Students spend spring break serving community
University of Louisville freshman Ethan Bennett picked up a shopping bag full of sweet potatoes and placed it in a cardboard box for one of the 300 or so people who picked up food from the Dare to Care Mobile Food Bank at Catholic Charities on March 16.
Bennett, a bioengineering major from Fancy Farm, Ky., was one of about 25 students from UofL and Morehead State University who opted to pass on a traditional spring break to participate in the Alternative Spring Break program instead.
Bundled in hoodies and jackets, the students separated apples and sweet potatoes from boxes and placed them into containers to give to the people waiting in line to receive fresh fruits, vegetables, milk and bread. Some students helped elderly recipients carry boxes of food back to their cars.
Among the recipients were refugees, immigrants and others who simply needed an extra hand.
"When we're on campus, we don't see this," Bennett said as he watched person after fill a box with food. "It's nice to be able to come out and help and show people that we do care."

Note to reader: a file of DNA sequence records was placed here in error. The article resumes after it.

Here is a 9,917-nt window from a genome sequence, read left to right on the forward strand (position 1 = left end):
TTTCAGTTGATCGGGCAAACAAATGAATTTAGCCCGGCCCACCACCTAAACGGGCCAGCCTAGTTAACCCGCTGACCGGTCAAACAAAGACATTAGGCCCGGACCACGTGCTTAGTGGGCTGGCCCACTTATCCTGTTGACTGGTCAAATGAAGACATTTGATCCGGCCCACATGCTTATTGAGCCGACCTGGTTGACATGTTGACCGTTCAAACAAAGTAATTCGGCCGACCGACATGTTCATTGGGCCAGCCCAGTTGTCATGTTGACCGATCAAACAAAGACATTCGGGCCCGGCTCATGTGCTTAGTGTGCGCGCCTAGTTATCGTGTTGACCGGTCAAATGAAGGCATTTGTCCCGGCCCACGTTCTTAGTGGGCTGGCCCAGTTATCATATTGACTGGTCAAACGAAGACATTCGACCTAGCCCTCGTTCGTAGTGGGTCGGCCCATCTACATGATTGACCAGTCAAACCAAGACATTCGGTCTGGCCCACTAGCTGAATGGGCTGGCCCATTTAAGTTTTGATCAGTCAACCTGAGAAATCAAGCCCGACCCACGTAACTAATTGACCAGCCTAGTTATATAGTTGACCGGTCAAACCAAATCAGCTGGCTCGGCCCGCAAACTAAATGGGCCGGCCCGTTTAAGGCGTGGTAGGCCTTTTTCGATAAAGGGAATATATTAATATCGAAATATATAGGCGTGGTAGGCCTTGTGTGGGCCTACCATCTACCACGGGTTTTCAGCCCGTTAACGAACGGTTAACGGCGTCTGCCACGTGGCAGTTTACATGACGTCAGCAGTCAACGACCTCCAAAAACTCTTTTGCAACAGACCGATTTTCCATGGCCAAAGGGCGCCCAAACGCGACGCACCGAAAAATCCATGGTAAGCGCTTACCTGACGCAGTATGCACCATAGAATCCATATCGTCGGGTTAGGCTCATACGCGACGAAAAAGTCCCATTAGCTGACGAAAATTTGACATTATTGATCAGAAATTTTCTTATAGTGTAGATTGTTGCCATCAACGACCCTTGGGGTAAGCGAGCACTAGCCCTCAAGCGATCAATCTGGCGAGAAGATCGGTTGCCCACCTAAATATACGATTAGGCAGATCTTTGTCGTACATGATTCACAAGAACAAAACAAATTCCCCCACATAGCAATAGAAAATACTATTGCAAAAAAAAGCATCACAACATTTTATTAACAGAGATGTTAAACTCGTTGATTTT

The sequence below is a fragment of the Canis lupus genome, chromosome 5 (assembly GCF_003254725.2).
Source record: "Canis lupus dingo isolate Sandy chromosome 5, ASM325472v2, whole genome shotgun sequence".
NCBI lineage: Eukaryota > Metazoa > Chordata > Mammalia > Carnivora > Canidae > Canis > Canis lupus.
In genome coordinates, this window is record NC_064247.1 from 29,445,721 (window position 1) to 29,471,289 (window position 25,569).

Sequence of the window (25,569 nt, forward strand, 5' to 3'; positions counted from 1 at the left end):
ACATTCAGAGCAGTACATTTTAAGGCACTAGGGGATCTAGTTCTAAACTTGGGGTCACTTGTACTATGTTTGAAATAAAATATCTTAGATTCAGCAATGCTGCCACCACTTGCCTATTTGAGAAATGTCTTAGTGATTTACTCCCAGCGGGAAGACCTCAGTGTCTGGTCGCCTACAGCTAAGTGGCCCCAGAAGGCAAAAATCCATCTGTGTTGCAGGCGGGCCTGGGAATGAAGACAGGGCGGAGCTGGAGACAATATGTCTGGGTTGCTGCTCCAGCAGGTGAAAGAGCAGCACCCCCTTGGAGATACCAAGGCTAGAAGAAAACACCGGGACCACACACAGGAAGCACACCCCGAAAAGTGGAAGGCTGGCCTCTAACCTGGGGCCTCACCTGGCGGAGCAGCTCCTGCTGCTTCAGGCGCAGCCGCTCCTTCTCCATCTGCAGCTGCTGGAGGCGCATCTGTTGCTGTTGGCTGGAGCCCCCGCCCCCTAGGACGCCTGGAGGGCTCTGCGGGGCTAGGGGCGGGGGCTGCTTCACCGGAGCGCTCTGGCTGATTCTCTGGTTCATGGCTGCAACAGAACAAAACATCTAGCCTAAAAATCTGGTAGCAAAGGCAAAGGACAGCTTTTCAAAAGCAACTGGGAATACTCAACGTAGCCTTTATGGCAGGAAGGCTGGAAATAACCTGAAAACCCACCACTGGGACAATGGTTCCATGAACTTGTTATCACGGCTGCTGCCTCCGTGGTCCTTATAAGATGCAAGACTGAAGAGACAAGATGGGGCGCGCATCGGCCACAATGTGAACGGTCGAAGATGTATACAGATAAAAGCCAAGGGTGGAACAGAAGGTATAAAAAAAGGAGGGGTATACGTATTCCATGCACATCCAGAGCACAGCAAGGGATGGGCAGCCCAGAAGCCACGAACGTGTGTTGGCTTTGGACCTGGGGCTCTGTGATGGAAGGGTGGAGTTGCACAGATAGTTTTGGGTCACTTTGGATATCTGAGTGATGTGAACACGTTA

This years' Alternative Spring Break program was billed as an urban immersion experience in which participants would learn about local poverty issues with a focus on refugees and immigrants in the community.
The students worked with Catholic Charities and Americana Community Center helping with such things as teaching English as a Second Language courses to children and adults, readying apartments for new refugees and prepping a community garden for spring planting.
Natasha Ramsey, a graduate student working in UofL's Office of Civic Engagement, Leadership and Service, organized this year's Alternative Spring Break project.
"This is a great opportunity for our students to serve others who need our help due to unfortunate events in their lives," Ramsey said, noting that she wants the students who participate to recognize the opportunities they have in their lives.
"We're very fortunate," she said.
In organizing the student work with his group, Chris Clements of Catholic Charities said he wanted to make sure students had the opportunity to work face-to-face and hand-in-hand with the refugee community.
"UofL is only three blocks away," he said of the food bank location on South Fourth Street. "This shows the faces of their neighbors. It's good to show them that."